When I arrived to serve First Presbyterian Church of Tallahassee in 1985, Florida was coming down with a bad case of lottery fever.  Both conservative Christian groups and the liberal-leaning Florida Council of Churches opposed the establishment of a state-run lottery, even though proponents insisted that funds derived by separating fools from their money would be used to “enhance education.”

I joined Southern Baptists and Unitarians to say that the state should not encourage the something-for-nothing mentality that undergirds “gaming.”  (You can’t say “gambling” anymore.  That word has been stricken from the lexicon.)  We opposed the lottery on moral grounds.

We lost, of course.  The voters of Florida, in their infinite wisdom (or utter gullibility) took the bait.  And guess what!  The pea wasn’t under the shell after all.  Over time, the tax dollars that should have gone to education went elsewhere.  And the Governor is praised for proposing a budget increase for education that barely makes up for last year’s cut.

Meanwhile the ads for the Lottery grow increasingly surreal.  Throwing your money away on lottery tickets is not an exercise in cupidity after all.  It’s a way of “contributing” to education.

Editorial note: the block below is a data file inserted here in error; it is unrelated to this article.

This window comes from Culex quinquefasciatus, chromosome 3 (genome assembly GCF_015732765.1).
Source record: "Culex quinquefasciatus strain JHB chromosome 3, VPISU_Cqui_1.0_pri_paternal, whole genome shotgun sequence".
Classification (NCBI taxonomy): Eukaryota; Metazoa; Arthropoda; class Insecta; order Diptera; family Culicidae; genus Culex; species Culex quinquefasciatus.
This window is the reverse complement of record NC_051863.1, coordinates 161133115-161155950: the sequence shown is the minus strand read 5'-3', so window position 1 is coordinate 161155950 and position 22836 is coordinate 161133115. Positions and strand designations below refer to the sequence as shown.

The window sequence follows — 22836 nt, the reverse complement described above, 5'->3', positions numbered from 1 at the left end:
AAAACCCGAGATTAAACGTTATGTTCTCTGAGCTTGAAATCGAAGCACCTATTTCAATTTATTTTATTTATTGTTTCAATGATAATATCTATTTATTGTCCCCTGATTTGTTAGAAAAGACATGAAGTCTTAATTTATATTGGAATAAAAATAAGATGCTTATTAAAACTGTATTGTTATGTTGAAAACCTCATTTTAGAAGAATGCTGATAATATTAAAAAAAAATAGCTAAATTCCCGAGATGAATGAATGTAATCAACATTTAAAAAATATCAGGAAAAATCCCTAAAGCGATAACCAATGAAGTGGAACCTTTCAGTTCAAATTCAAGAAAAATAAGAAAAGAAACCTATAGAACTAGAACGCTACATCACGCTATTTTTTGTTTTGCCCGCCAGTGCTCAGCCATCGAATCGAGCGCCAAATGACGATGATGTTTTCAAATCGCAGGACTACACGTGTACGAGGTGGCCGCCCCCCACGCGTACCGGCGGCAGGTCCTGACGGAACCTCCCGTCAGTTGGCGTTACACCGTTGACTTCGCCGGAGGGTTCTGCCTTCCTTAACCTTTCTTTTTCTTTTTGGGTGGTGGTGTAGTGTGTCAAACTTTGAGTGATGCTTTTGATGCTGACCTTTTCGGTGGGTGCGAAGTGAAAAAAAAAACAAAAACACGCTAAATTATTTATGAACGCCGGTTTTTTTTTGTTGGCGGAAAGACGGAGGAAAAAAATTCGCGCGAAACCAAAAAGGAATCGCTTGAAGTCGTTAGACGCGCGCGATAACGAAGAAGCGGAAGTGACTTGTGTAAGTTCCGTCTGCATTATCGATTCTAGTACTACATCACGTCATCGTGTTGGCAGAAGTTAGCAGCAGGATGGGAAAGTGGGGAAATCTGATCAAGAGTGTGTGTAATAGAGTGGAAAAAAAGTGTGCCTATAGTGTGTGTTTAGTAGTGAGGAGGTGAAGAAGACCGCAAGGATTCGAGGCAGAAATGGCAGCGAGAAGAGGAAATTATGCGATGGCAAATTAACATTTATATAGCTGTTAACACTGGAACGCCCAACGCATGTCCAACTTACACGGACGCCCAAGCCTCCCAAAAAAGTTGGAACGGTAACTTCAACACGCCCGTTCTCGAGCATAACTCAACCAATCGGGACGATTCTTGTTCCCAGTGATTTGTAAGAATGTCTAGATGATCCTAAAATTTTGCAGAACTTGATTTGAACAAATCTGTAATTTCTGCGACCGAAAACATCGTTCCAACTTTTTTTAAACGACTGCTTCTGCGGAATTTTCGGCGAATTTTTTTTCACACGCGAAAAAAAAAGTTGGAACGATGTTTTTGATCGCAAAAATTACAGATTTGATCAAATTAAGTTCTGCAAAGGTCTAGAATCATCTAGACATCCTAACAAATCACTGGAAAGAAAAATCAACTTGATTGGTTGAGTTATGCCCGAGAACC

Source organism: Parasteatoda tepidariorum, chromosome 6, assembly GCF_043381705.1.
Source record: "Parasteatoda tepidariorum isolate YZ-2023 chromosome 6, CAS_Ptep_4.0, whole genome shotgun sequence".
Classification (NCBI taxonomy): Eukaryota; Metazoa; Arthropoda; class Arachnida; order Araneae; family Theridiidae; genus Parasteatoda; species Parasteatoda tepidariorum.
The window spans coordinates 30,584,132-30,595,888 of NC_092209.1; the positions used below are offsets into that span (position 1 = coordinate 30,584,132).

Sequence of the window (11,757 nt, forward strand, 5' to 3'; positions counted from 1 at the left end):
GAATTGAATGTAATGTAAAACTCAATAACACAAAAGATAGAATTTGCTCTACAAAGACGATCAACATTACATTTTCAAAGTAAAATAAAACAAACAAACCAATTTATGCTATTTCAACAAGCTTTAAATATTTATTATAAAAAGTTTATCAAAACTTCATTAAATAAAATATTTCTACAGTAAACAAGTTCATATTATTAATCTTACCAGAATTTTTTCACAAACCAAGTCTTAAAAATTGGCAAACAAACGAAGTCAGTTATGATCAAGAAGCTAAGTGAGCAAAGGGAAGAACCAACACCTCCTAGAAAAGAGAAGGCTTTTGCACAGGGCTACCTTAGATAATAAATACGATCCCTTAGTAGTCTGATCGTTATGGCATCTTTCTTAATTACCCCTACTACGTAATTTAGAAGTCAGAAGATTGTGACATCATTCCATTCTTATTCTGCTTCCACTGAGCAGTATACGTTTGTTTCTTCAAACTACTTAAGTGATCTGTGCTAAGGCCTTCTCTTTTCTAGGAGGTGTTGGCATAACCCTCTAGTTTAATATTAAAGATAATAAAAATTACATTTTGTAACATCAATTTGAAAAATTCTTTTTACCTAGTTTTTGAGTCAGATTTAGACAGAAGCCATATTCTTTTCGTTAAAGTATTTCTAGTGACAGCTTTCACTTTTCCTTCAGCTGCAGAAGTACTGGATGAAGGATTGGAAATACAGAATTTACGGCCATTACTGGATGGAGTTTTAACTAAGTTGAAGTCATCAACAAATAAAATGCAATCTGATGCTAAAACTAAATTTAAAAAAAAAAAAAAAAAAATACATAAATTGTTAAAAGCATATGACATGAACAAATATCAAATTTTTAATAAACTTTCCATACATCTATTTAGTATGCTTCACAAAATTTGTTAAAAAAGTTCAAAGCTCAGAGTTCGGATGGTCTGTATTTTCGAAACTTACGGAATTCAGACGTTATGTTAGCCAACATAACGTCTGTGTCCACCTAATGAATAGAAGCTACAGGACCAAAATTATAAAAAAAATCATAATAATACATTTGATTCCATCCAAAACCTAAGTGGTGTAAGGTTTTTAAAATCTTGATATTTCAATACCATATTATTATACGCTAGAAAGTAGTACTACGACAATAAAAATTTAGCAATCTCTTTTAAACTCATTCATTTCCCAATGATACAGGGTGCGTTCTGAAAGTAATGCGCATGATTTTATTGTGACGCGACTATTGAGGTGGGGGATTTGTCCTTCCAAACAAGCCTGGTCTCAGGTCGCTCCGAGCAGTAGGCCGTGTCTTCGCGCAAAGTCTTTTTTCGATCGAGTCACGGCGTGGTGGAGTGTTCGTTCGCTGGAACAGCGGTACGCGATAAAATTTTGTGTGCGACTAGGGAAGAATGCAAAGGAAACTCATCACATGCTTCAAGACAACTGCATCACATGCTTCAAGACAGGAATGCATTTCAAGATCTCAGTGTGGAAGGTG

Eat your heart out, George Orwell.

The slide down the slippery slope has brought us to Gretna, a town in that is 85 per cent black and has an unemployment rate of 25 percent.  In a few days the residents of Gadsden County will get to vote on whether to allow slot machines to be added to the barrel racing and card games that are already underway at Creek Entertainment Gretna.

There’s not much doubt which way the vote will go.  The allure of jobs and new tax revenues is powerful.   My colleague, The Rev. Mr. Charles Scriven, a man of impeccable integrity, has launched an effort to defeat the slots.  Alas, the momentum is against him.

We can’t put the genie back in the bottle.  “Gaming” is probably here to stay.  The best we can do is to try to contain it as best we can.  Still, I can’t relinquish the dream of a system that uses equitably-derived tax dollars to further the public good.

“Gaming” is a social evil, no matter how many voters approve it.  It’s bad for families, bad for individuals, and bad public policy.  Dress it up anyway you want, it’s still a pig in a poke.